Scientists discover backward star, spinning in the opposite direction to its planets

Artist’s rendering of the exoplanetary system K2-290, showing the main star K2-290 A, its two planets, and the smaller companion star K2-290 B in the background.

Christoffer Grønne (artist)

In planetary systems, it’s generally expected planets and their stars rotate in the same direction. Take our own solar system, for example.

Our sun spins in almost the exact same direction as Earth and the rest of the planets orbits, with a small six degree tilt. It was once assumed that all systems work in a similar way, but research has shown that isn’t necessarily the case

There have been a few stars discovered that spin differently to a planet that orbits them, but a recent study has found one star rotating in the opposite direction to not one, but two planets in its system.

The K2-290 system contains a total of three stars, with two planets orbiting its main star, K2-290 A. The interesting part? K2-290 A is rotating at a 124 degree tilt compared to the two planets that orbit it. Meaning it’s rotating in the opposite direction.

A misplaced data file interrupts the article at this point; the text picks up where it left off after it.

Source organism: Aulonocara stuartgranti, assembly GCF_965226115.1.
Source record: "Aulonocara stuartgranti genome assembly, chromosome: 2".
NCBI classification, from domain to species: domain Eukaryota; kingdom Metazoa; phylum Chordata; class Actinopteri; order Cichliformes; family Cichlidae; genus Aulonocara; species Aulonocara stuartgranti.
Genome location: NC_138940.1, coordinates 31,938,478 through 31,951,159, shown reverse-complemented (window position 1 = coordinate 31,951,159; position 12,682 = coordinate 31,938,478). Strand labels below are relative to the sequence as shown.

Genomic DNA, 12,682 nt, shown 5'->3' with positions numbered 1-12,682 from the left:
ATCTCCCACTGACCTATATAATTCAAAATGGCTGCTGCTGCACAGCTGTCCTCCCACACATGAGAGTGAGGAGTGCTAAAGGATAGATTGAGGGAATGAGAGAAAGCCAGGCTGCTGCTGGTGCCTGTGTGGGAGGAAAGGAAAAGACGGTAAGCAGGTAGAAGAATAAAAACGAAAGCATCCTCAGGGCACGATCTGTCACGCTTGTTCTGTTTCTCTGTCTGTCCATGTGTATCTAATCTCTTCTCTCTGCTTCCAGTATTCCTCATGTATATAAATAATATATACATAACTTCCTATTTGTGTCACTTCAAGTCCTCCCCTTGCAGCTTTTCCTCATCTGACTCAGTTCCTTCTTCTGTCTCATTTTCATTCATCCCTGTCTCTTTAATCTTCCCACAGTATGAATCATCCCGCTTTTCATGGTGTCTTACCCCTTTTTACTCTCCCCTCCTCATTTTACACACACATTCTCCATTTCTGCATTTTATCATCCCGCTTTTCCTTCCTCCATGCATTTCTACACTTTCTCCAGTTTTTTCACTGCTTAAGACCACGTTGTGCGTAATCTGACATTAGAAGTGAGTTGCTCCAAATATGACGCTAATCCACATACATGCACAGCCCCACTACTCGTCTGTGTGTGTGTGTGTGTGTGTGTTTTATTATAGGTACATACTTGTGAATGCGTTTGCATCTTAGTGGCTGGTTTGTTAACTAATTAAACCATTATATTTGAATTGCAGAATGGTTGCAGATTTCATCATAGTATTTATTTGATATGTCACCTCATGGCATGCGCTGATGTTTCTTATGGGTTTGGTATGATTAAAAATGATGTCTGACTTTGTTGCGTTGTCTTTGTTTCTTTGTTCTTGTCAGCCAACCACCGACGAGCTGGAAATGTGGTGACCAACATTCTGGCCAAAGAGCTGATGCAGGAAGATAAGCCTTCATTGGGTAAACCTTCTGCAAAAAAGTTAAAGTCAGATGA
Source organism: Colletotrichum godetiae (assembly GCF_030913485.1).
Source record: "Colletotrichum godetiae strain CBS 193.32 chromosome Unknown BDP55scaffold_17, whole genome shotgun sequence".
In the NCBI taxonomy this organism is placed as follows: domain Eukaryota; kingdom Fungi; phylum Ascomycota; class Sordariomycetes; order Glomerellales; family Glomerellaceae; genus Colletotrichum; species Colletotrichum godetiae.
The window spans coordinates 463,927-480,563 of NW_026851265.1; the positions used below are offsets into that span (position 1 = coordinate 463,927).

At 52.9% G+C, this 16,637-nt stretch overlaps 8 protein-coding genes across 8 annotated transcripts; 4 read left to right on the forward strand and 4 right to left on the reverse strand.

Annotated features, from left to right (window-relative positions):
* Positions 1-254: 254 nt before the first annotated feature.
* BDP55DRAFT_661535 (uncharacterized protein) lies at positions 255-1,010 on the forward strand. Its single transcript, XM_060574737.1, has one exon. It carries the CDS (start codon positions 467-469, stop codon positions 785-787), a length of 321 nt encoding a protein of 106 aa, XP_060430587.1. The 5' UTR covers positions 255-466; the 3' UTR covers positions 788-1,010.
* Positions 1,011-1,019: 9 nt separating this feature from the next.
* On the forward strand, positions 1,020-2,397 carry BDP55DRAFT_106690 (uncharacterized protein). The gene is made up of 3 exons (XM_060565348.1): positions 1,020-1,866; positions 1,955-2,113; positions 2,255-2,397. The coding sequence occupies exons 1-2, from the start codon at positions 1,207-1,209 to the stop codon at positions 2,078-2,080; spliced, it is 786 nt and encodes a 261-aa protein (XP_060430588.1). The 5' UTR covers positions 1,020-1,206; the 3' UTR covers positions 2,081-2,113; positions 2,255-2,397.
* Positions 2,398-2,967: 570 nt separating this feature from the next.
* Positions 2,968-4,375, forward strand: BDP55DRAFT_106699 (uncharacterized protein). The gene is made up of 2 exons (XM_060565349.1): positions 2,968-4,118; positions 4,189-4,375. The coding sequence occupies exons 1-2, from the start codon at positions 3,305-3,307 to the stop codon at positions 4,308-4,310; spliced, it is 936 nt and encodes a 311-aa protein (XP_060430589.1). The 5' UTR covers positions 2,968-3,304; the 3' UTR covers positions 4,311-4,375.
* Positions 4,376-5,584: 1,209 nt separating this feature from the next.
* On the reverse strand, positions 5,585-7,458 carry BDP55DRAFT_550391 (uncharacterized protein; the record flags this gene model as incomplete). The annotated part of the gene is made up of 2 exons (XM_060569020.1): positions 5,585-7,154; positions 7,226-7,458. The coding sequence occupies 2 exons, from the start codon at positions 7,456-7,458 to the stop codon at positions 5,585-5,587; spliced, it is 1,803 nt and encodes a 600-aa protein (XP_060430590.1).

Maria Hjorth and Simon Albrecht from Aarhus University in Denmark made the discovery, and published their findings in the journal Proceedings of the National Academy of Sciences on Monday.

The two planets orbiting K2-290 A exist on the same plane, so explaining the direction difference becomes a little more complex.

“The fact that [the planets] appear to be coplanar means that maybe it wasn’t a dynamically violent mechanism that caused them to migrate, maybe it was the disc,” Chris Watson of Queen’s University Belfast, told New Scientist. “So then, you have to look at how did you end up with the star and the planet-forming disc tilted in the first place?”

Albrecht and his colleagues believe that, given this system has three stars, “gravitational torques from companion stars” are most likely the cause of K2-290 A’s unique rotation. The other stars in the K2-290 system might be playing havoc with the spins and orbits. 

“The unique aspect of K2-290 is that a companion star has been detected (K2-290 B),” read the study, “with properties that make it a good candidate for the misalignment of the protoplanetary disk.”

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